E J-yong Info Sheet
Compiled by Lee Eunhye
AN AFFAIR (1998) ("Jeongsa") Directed by E J-yong. Screenplay by Kim Dae-woo. A married woman gets a phone call from her sister in the US, asking her to meet her fiance who is in Seoul. After meeting him, the woman feels a strong unconscious attraction to him, which appears to be reciprocated. Starring Lee Mi-sook (Seo-hyun), Lee Jung-jae (U-in), Kim Min (Ji-hyun), Song Young-chang (Jun-il), Lee Woo-hyun (Jin-soo). Cinematography by Kim Young-cheol. Produced by Nine Films. Distributed by Hanmac Films/Cinema Service. Rating: 18+. 108 min, 35mm, color. Released on October 3, 1998. Total admissions: 304,666 (Seoul). Movist.com viewer ratings: 7.42/10 (24 votes).
Interview by Nam Dong-cheol published in Cine21 on Nov. 17, 1998 (excerpt)
* After the project The Story of a City was stopped, you kept silent for three years. Was there any particular reason that you chose An Affair as your debut film?
When I was young, I used to think that I should make challenging films. Then, I got an offer from producer Oh Jeong-wan and thought that this kind of film could be more challenging for me. I saw it from a different direction. Maybe I could learn more from making a movie with a strong narrative, which feels difficult to me. I was very lucky to be able to work with experts in each field such as cinematography, lighting, art design, etc., who I would never have the chance to work with on an independent film. I am also grateful for choosing the right format, having sufficient finance and meeting a good producer.
* You have chosen Ali: Fear Eats the Soul as the 'movie of my life' at Cine21 magazine. Unlike Rainer Werner Fassbinder who used melodrama to criticize German society of the time, you don't deal with socio-political contexts in An Affair. What did you think that you could do with melodrama?
What I kept in mind was that I was going to make it differently from the past melodramas of Korea. Formerly, Korean melodramas have typically taken issue with a bad husband, the surplus masculinity at home, oppressed desires and so on. I wanted to free myself from those typical boundaries. Lee Mi-sook was falling in love without any special reason. In some sense she had a very happy family, but it just happened. This was my attempt to escape from conventional films which explain the reasons for the affair and punish the woman. Also, I tried to deal with my perspective on woman's issues. I don't say that An Affair is a feminist film. But the important thing was that she left her comfortable life, and that no one else but her made the choice.
* Isn't this film in some sense a story of their love as destiny?
That is the premise of this film. If you don't believe in love as destiny, you would think that this is not realistic. As for me, I am kind of a cynical person. Lee Mi-sook's husband says, "Don't be hopeful for your married life. You need more than just passion." That is my own voice as well. I think that people who fall in love want to believe that their love is destiny. You can also see Lee Jung-jae and Lee Mi-sook as Adam and Eve. They ate the forbidden fruit. From God's perspective they disobeyed a command. But from a human's perspective they finally became real humans who know joy, anger, sorrow, and fun. In that sense, I see Lee Mi-sook going to Brazil as her banishment from the Garden of Eden.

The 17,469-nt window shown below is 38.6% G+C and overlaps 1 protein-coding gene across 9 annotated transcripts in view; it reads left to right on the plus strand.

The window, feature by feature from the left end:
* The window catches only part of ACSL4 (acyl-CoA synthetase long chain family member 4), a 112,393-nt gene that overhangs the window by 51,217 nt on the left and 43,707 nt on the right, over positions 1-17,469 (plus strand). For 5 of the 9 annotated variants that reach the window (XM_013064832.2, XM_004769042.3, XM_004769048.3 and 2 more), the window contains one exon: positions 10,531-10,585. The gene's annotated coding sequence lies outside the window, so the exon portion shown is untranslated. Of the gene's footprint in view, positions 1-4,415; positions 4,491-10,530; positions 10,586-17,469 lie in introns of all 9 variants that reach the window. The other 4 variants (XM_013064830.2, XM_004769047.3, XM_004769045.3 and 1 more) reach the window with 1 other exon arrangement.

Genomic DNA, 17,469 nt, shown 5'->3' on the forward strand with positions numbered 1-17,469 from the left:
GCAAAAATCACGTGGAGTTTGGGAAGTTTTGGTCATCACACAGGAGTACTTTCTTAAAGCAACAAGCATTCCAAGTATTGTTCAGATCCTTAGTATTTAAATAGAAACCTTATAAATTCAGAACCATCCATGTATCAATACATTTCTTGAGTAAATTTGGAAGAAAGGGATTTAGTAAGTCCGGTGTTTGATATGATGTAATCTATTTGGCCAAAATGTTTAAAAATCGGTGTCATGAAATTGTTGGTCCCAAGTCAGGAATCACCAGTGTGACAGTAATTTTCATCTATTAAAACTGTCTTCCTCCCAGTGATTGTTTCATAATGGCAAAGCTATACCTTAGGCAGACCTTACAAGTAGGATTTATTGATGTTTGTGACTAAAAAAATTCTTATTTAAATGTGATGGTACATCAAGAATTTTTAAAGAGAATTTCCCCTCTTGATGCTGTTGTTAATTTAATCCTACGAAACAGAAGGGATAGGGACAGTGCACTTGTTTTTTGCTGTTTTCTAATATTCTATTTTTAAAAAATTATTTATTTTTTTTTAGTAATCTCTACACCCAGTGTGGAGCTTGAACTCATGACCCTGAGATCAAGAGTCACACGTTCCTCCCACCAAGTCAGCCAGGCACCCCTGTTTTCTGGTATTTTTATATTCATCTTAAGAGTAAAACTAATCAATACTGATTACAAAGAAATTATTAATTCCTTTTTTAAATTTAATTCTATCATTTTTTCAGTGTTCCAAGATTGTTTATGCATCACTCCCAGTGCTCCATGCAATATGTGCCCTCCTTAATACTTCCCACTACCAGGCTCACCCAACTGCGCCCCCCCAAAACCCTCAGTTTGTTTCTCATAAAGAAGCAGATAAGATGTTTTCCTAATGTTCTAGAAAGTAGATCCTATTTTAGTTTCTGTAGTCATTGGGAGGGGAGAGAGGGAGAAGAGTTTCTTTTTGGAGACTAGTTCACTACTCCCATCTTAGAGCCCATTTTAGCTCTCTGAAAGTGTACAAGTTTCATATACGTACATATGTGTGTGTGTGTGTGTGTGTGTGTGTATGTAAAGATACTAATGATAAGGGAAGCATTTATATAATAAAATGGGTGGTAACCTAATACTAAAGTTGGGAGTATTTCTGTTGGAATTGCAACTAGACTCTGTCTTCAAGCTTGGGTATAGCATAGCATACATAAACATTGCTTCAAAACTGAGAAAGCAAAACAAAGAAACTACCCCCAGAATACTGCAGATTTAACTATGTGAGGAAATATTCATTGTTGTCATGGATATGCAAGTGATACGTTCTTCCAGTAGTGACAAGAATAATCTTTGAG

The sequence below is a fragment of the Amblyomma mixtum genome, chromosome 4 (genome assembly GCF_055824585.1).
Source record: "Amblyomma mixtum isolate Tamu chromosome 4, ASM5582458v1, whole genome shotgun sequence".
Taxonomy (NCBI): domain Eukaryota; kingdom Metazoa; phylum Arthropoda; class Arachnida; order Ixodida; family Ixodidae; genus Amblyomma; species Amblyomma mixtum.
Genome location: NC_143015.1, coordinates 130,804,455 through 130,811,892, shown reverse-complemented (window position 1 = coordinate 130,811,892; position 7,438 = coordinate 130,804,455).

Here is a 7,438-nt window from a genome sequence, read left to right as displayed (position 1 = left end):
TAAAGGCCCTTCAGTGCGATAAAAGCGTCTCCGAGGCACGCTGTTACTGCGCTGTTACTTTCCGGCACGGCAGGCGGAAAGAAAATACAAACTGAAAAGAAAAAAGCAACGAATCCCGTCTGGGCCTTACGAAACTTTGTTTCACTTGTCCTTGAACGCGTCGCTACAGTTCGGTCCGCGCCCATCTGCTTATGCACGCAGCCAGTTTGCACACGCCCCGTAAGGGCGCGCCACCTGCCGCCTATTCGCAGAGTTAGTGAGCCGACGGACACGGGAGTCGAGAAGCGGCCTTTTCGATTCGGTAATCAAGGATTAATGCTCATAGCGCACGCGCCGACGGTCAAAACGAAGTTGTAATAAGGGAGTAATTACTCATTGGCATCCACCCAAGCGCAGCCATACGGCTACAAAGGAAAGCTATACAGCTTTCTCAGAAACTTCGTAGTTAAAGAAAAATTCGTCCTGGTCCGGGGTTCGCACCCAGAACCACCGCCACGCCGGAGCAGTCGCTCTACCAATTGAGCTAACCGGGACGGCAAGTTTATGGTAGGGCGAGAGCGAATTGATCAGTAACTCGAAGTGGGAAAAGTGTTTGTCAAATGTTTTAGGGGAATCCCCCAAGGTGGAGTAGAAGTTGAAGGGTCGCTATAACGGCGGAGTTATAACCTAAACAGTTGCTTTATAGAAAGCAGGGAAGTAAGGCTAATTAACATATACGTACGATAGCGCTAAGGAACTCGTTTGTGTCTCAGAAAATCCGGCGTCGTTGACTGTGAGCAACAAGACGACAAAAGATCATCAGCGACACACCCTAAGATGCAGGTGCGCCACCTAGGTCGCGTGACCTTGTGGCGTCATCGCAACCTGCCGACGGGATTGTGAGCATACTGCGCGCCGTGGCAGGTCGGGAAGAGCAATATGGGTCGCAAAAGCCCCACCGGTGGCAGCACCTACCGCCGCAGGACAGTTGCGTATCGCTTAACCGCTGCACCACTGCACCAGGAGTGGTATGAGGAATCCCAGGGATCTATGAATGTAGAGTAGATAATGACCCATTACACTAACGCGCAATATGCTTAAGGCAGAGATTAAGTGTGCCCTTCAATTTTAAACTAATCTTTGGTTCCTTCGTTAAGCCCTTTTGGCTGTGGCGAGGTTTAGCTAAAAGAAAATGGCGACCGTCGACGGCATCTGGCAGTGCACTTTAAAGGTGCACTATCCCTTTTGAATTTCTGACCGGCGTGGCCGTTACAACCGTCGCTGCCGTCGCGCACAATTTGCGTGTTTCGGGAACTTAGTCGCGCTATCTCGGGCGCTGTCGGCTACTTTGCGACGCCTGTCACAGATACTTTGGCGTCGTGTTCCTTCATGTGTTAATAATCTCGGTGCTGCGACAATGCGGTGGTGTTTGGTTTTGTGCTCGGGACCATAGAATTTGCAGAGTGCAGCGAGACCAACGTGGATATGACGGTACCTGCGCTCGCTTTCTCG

ASAKO IN RUBY SHOES (2000) ("Sun-ae-bo") Written and directed by E J-yong. A lonely civil servant in Korea seeks romance on the internet, while a young woman in Japan agrees to appear on a live-cam porn website to finance her impending suicide attempt. Starring Lee Jung-jae (U-in), Tachibana Misato (Aya), Kim Min-hee (Mia), Ohsugi Ren (Aya's father), Yo Kimiko (Aya's mother). Cinematography by Hong Gyeong-pyo and Chikamori Masishi. Produced by Koo & Film. Distributed by Cinema Service. Rating: 15+. 117 min, 35mm, color. Released on December 9, 2000. Total admissions: 46,148 (Seoul). Movist.com viewer ratings: 7.14/10 (306 votes).
Review published in Film 2.0 on Dec. 7th, 2000 (excerpt)
"No sunebo in Sunebo?"
My conclusion is that there is no sunebo in Sunebo. [Sunebo, the Korean title of Asako in Ruby Shoes means a story of pure and genuine love -- ed.] Which means that this is not a melodrama packed with an ardent love story. Living in Seoul and Tokyo respectively, a man and a woman meet only twice in the film, but nobody can tell whether love has started between them or not. If you expected the air of a melodrama, I guess it's fine for you to believe that a pure and genuine love has been born. Regardless, it seems that the director E J-yong, who created An Affair, a deep and sensitive love story, didn't want to make a similar love story this time around.